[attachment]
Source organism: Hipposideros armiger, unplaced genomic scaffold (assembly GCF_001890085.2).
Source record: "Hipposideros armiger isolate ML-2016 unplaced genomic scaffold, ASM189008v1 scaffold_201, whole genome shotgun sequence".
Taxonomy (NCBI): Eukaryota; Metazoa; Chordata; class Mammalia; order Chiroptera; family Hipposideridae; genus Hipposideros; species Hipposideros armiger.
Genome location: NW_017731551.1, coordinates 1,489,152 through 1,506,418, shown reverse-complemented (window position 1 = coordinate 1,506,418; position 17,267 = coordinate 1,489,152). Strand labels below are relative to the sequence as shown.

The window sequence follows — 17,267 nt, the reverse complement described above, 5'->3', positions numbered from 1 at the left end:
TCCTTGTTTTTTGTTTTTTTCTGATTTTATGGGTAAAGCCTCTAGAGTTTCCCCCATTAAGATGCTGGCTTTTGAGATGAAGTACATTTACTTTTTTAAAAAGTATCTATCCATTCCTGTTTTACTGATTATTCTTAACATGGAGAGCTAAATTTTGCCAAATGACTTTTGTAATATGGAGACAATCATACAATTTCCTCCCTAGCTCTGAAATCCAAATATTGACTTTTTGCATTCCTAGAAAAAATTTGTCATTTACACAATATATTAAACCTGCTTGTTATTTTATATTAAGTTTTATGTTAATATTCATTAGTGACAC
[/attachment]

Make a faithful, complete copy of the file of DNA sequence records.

Source organism: Hipposideros armiger, unplaced genomic scaffold (assembly GCF_001890085.2).
Source record: "Hipposideros armiger isolate ML-2016 unplaced genomic scaffold, ASM189008v1 scaffold_201, whole genome shotgun sequence".
Taxonomy (NCBI): Eukaryota; Metazoa; Chordata; class Mammalia; order Chiroptera; family Hipposideridae; genus Hipposideros; species Hipposideros armiger.
Genome location: NW_017731551.1, coordinates 1,489,152 through 1,506,418, shown reverse-complemented (window position 1 = coordinate 1,506,418; position 17,267 = coordinate 1,489,152). Strand labels below are relative to the sequence as shown.

The window sequence follows — 17,267 nt, the reverse complement described above, 5'->3', positions numbered from 1 at the left end:
TCCTTGTTTTTTGTTTTTTTCTGATTTTATGGGTAAAGCCTCTAGAGTTTCCCCCATTAAGATGCTGGCTTTTGAGATGAAGTACATTTACTTTTTTAAAAAGTATCTATCCATTCCTGTTTTACTGATTATTCTTAACATGGAGAGCTAAATTTTGCCAAATGACTTTTGTAATATGGAGACAATCATACAATTTCCTCCCTAGCTCTGAAATCCAAATATTGACTTTTTGCATTCCTAGAAAAAATTTGTCATTTACACAATATATTAAACCTGCTTGTTATTTTATATTAAGTTTTATGTTAATATTCATTAGTGACAC